MIAMI — Burger King is trying to get customers’ attention with something a little different: Tacos.
The burger chain started selling crunchy tacos on Tuesday. They cost $1 in most places, but are more expensive in Alaska and Hawaii, and will only be available for a limited time.
Burger King first tested out tacos in western states. “We’ve seen success with tacos in those restaurants and knew it was time to bring this west coast favorite nationwide,” Chris Finazzo, president of North America for Burger King, said in a statement. The new item adds “variety” to Burger King’s snack offerings, he added.
Fast food chains use limited-time offerings to build hype and keep their brands top of mind with consumers. And tacos in particular are a good way to attract customers, said Neil Saunders, managing director of GlobalData Retail, a research and consulting firm.
“Tacos remain very popular with consumers,” Saunders said, adding that fast food companies that wouldn’t traditionally sell tacos may be “keen to get a slice of that action.”
Jack in the Box in particular has had great success with its taco. The item has been “a #1 seller and a fan favorite for years,” Jen Kennedy, VP of product marketing at Jack in the Box, told CNN Business in a recent interview. She said the taco has been a “stand out distinction for us.” Jack in the Box also just started selling tiny, bite-sized tacos, but it’s too early to say how they’re doing.
Consumers are also flocking to Mexican chains for tacos. Taco Bell’s parent company, Yum! Brands, reported that in the first quarter, sales at US Taco Bell restaurants open at least a year grew 5%. And sales at Chipotle stores open at least a year grew 9.9% in the first quarter.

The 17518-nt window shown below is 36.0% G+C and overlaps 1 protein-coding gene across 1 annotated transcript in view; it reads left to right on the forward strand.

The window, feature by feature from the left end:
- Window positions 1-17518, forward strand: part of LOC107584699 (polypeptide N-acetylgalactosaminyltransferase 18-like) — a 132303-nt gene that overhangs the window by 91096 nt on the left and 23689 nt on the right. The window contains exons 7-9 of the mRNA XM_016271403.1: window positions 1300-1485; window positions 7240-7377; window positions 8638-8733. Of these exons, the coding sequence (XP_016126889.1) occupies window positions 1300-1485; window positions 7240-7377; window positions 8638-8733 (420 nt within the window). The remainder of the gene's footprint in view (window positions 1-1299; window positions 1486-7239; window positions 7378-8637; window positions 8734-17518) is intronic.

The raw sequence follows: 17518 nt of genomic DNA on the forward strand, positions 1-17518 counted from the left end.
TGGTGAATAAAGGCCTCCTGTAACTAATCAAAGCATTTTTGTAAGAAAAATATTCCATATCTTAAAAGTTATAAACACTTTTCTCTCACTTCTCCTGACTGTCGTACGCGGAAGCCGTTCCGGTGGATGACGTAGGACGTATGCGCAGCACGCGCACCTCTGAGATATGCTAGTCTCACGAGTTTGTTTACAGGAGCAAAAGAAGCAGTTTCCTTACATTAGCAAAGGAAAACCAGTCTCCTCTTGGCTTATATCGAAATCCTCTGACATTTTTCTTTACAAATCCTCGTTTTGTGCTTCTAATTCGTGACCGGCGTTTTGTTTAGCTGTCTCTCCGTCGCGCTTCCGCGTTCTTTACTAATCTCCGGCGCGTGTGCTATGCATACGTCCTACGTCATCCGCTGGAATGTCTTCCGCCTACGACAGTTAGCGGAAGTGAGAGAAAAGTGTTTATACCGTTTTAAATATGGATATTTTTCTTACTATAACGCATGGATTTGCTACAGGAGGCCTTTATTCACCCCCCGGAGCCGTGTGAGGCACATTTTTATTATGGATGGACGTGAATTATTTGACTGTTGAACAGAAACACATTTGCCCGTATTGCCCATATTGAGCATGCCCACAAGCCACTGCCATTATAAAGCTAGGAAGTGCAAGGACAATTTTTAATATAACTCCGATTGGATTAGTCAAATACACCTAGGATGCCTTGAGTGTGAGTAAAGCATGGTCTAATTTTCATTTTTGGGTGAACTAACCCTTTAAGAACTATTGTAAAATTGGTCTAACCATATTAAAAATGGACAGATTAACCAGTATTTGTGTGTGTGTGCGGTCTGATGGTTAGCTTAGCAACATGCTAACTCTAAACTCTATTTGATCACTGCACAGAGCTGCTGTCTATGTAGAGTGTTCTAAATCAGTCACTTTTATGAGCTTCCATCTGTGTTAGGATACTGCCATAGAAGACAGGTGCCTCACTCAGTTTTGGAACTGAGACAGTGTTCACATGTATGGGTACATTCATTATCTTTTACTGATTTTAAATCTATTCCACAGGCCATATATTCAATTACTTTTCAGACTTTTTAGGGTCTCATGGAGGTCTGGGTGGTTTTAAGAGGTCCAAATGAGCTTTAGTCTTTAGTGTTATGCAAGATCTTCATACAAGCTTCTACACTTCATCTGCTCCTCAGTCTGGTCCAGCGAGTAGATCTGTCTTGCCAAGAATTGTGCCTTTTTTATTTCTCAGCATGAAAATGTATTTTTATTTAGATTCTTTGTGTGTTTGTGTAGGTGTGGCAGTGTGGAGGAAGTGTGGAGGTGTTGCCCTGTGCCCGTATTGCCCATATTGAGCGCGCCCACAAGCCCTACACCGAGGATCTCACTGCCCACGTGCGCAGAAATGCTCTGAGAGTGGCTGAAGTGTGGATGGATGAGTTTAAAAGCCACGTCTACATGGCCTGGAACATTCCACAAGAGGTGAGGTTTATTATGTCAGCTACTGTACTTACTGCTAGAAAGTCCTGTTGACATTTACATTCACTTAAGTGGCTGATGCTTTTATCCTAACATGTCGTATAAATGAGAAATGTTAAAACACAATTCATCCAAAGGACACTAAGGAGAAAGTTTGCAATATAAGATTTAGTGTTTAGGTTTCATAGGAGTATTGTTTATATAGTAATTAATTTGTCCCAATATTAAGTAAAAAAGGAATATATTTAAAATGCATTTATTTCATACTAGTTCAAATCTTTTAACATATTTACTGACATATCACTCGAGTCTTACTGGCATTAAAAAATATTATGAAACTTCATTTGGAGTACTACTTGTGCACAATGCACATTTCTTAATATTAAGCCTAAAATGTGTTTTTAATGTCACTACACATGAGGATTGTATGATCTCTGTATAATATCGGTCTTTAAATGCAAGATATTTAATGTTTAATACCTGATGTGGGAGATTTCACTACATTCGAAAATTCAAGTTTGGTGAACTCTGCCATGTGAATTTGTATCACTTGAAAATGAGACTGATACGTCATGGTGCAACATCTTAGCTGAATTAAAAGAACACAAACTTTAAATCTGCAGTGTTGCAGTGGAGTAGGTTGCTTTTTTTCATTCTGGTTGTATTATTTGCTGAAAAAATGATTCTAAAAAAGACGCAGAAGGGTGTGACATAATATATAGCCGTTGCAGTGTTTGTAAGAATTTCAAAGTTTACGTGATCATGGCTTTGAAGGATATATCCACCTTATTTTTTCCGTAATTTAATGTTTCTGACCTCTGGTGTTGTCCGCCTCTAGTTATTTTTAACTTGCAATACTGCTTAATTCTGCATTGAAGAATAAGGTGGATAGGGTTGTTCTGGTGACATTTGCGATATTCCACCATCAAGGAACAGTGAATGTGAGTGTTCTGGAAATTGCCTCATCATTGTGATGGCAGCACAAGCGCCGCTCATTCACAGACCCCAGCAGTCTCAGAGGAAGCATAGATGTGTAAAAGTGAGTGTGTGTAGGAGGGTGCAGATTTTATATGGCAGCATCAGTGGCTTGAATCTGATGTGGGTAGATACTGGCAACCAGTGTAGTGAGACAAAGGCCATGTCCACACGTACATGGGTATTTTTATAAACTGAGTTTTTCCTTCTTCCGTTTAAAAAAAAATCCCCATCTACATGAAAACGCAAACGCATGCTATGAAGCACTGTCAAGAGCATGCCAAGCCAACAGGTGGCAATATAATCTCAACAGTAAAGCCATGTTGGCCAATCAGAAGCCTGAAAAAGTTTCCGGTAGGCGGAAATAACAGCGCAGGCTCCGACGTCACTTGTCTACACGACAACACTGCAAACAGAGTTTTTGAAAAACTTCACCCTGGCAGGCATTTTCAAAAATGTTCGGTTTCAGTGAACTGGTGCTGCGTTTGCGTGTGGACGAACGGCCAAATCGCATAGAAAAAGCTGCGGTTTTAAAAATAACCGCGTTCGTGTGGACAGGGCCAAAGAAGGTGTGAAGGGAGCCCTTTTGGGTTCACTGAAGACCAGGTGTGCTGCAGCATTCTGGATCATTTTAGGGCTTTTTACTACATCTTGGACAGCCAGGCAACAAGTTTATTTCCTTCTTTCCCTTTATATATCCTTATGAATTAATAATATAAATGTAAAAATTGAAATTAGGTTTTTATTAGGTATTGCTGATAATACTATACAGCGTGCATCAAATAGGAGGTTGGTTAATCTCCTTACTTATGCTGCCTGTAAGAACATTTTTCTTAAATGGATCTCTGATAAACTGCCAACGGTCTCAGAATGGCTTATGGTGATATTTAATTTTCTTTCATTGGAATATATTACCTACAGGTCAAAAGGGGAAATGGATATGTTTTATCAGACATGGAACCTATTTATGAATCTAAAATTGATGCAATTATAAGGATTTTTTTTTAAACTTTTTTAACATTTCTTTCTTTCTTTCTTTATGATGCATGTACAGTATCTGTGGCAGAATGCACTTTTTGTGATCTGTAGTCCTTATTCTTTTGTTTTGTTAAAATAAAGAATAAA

With its taco promotion, Burger King is likely trying to do more than just cash in on a specific, popular menu item, Saunders noted. It’s also trying to create buzz for the brand with something unexpected.
“Some of it is marketing,” Saunders said, adding that Burger King is adept at getting attention with creative menu innovations. For Halloween, the chain served a burger it claimed helped induce nightmares. More recently, to celebrate the third season of Netflix’s “Stranger Things,” it sold upside-down Whoppers in 1980s-era packaging.
There is a possible downside to attention-grabbing stunts, even successful ones. They could distract Burger King from focusing on creating growth within its main menu, Saunders said.
“They have to be careful with some of these promotions,” he warned. “Burger King can be very haphazard with the menu.” That can be a good thing because consumers like to try new things. But “sometimes you get the impression that Burger King chases after the shiny objects rather than focusing on the core business.”